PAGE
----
Electrification of Heat – 1930s detached house heat pump installation
Joanne and her daughters live in a 1930s four-bedroom detached house in suburban East Sussex, England.
Joanne, Holly and Phoebe’s house previously had an oil boiler providing heat and hot water. However, they knew that the boiler was inefficient, would soon need some renovation to improve its performance and Joanne was concerned that it would not be easy to find spare parts because of its age. They decided to replace their oil boiler with a heat pump and reduce their carbon footprint.
The Electrification of Heat (EoH) demonstration project, funded by the Department for Business, Energy and Industrial Strategy (BEIS), is seeking to better understand the technical and practical feasibility of a large-scale rollout of heat pumps into existing British homes.
The recruitment and installation phase of the EoH project ran from July 2020 through to October 2021, and despite the challenges of the Covid-19 pandemic, 742 heat pumps were installed into a broad spectrum of housing types and socio-economic groups, that reflects a representative sample of households across Great Britain.
The range of different heat pumps installed, included:
Low-temperature and high-temperature air source heat pumps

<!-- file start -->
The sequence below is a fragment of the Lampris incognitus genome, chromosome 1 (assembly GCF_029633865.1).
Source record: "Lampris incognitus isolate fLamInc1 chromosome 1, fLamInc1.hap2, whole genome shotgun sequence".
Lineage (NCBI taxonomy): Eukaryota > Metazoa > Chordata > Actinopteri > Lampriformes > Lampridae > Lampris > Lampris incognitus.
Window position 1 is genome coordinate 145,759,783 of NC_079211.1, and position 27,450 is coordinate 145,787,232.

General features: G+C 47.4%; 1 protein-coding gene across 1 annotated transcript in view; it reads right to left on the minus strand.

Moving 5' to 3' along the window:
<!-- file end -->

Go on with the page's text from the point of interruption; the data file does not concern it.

Ground source heat pumps
Hybrid heat pumps incorporated with a gas boiler
Some additional technologies, such as heat batteries were incorporated.
Householders were asked to reflect on their first hand experiences of taking part in the programme, including disruption during the installation work, thoughts on the noise and aesthetics of the technology and the outcomes for warmth and comfort.
After carrying out a full inspection of the property, the installers suggested an air source heat pump for
Joanne, Holly and Phoebe are very happy with the new heat pump. It warms their home up well and Joanne also highlighted a significant improvement in the hot water pressure and temperature compared to the old oil boiler. Some other benefits of the system, according to Joanne, are the heat pump’s smooth and quiet operation and its environmental benefits.
The outdoor unit of the heat pump was placed in the garden and the indoor unit was placed in the utility room. No radiators or pipework needed to be replaced in the house.
Joanne has not found the heat pump to be noisy. In fact, she commented that it is actually a lot quieter than her previous oil boiler.
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Joanne and her daughters, air source heat pump installation into a 1930s detached house in East Sussex, England.
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